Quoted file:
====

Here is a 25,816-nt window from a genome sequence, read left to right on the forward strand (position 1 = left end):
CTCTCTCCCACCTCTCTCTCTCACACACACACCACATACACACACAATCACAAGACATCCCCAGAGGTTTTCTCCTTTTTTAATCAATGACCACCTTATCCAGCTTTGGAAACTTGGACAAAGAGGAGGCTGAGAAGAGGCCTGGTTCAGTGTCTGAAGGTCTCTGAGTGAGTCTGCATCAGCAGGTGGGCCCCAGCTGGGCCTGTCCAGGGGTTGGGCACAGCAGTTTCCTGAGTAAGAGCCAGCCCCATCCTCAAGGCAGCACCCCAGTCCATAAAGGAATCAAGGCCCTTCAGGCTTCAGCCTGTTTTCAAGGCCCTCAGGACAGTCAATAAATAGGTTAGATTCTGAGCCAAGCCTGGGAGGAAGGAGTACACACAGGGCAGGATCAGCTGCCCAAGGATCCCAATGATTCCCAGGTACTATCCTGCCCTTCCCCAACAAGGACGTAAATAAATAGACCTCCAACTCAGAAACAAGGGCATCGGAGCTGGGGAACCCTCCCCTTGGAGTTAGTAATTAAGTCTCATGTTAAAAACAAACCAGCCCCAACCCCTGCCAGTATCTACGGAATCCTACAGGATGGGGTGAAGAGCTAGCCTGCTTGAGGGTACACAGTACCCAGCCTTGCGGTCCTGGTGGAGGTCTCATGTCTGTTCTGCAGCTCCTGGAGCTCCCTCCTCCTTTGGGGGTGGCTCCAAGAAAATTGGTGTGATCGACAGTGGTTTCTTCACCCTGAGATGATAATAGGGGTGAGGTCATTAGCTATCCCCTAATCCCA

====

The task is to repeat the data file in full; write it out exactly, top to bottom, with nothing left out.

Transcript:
Here is a 25,816-nt window from a genome sequence, read left to right on the forward strand (position 1 = left end):
CTCTCTCCCACCTCTCTCTCTCACACACACACCACATACACACACAATCACAAGACATCCCCAGAGGTTTTCTCCTTTTTTAATCAATGACCACCTTATCCAGCTTTGGAAACTTGGACAAAGAGGAGGCTGAGAAGAGGCCTGGTTCAGTGTCTGAAGGTCTCTGAGTGAGTCTGCATCAGCAGGTGGGCCCCAGCTGGGCCTGTCCAGGGGTTGGGCACAGCAGTTTCCTGAGTAAGAGCCAGCCCCATCCTCAAGGCAGCACCCCAGTCCATAAAGGAATCAAGGCCCTTCAGGCTTCAGCCTGTTTTCAAGGCCCTCAGGACAGTCAATAAATAGGTTAGATTCTGAGCCAAGCCTGGGAGGAAGGAGTACACACAGGGCAGGATCAGCTGCCCAAGGATCCCAATGATTCCCAGGTACTATCCTGCCCTTCCCCAACAAGGACGTAAATAAATAGACCTCCAACTCAGAAACAAGGGCATCGGAGCTGGGGAACCCTCCCCTTGGAGTTAGTAATTAAGTCTCATGTTAAAAACAAACCAGCCCCAACCCCTGCCAGTATCTACGGAATCCTACAGGATGGGGTGAAGAGCTAGCCTGCTTGAGGGTACACAGTACCCAGCCTTGCGGTCCTGGTGGAGGTCTCATGTCTGTTCTGCAGCTCCTGGAGCTCCCTCCTCCTTTGGGGGTGGCTCCAAGAAAATTGGTGTGATCGACAGTGGTTTCTTCACCCTGAGATGATAATAGGGGTGAGGTCATTAGCTATCCCCTAATCCCA